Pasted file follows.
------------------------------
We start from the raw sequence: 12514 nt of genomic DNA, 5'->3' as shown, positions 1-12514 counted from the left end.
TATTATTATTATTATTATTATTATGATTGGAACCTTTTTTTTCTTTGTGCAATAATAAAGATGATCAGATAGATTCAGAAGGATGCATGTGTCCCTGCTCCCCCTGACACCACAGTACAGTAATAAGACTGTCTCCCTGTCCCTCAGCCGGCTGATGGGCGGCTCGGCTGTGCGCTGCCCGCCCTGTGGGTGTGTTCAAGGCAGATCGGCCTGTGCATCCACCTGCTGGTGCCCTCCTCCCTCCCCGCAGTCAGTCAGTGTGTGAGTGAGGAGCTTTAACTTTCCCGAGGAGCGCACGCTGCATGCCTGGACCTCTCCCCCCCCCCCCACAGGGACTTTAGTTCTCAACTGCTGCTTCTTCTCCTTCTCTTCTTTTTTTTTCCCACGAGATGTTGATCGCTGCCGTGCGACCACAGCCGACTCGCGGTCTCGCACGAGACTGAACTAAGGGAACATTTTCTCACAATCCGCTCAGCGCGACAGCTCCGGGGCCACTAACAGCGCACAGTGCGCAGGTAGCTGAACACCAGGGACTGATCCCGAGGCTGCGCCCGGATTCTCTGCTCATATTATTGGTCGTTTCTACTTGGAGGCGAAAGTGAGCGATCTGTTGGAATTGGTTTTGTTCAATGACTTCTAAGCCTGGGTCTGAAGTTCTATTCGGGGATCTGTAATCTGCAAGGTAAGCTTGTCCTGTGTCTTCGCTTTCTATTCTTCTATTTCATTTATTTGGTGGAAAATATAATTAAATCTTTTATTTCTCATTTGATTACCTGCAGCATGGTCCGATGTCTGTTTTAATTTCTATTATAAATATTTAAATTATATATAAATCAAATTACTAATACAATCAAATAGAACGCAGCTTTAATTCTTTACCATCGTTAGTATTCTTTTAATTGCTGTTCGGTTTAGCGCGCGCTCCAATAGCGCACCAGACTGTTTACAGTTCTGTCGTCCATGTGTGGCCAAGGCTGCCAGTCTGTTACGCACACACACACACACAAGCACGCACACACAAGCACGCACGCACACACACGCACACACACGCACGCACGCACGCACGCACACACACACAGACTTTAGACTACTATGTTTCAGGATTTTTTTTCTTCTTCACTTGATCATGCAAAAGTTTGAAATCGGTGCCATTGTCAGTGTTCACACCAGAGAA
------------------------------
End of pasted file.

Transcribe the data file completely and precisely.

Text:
We start from the raw sequence: 12514 nt of genomic DNA, 5'->3' as shown, positions 1-12514 counted from the left end.
TATTATTATTATTATTATTATTATGATTGGAACCTTTTTTTTCTTTGTGCAATAATAAAGATGATCAGATAGATTCAGAAGGATGCATGTGTCCCTGCTCCCCCTGACACCACAGTACAGTAATAAGACTGTCTCCCTGTCCCTCAGCCGGCTGATGGGCGGCTCGGCTGTGCGCTGCCCGCCCTGTGGGTGTGTTCAAGGCAGATCGGCCTGTGCATCCACCTGCTGGTGCCCTCCTCCCTCCCCGCAGTCAGTCAGTGTGTGAGTGAGGAGCTTTAACTTTCCCGAGGAGCGCACGCTGCATGCCTGGACCTCTCCCCCCCCCCCCACAGGGACTTTAGTTCTCAACTGCTGCTTCTTCTCCTTCTCTTCTTTTTTTTTCCCACGAGATGTTGATCGCTGCCGTGCGACCACAGCCGACTCGCGGTCTCGCACGAGACTGAACTAAGGGAACATTTTCTCACAATCCGCTCAGCGCGACAGCTCCGGGGCCACTAACAGCGCACAGTGCGCAGGTAGCTGAACACCAGGGACTGATCCCGAGGCTGCGCCCGGATTCTCTGCTCATATTATTGGTCGTTTCTACTTGGAGGCGAAAGTGAGCGATCTGTTGGAATTGGTTTTGTTCAATGACTTCTAAGCCTGGGTCTGAAGTTCTATTCGGGGATCTGTAATCTGCAAGGTAAGCTTGTCCTGTGTCTTCGCTTTCTATTCTTCTATTTCATTTATTTGGTGGAAAATATAATTAAATCTTTTATTTCTCATTTGATTACCTGCAGCATGGTCCGATGTCTGTTTTAATTTCTATTATAAATATTTAAATTATATATAAATCAAATTACTAATACAATCAAATAGAACGCAGCTTTAATTCTTTACCATCGTTAGTATTCTTTTAATTGCTGTTCGGTTTAGCGCGCGCTCCAATAGCGCACCAGACTGTTTACAGTTCTGTCGTCCATGTGTGGCCAAGGCTGCCAGTCTGTTACGCACACACACACACACAAGCACGCACACACAAGCACGCACGCACACACACGCACACACACGCACGCACGCACGCACGCACACACACACAGACTTTAGACTACTATGTTTCAGGATTTTTTTTCTTCTTCACTTGATCATGCAAAAGTTTGAAATCGGTGCCATTGTCAGTGTTCACACCAGAGAA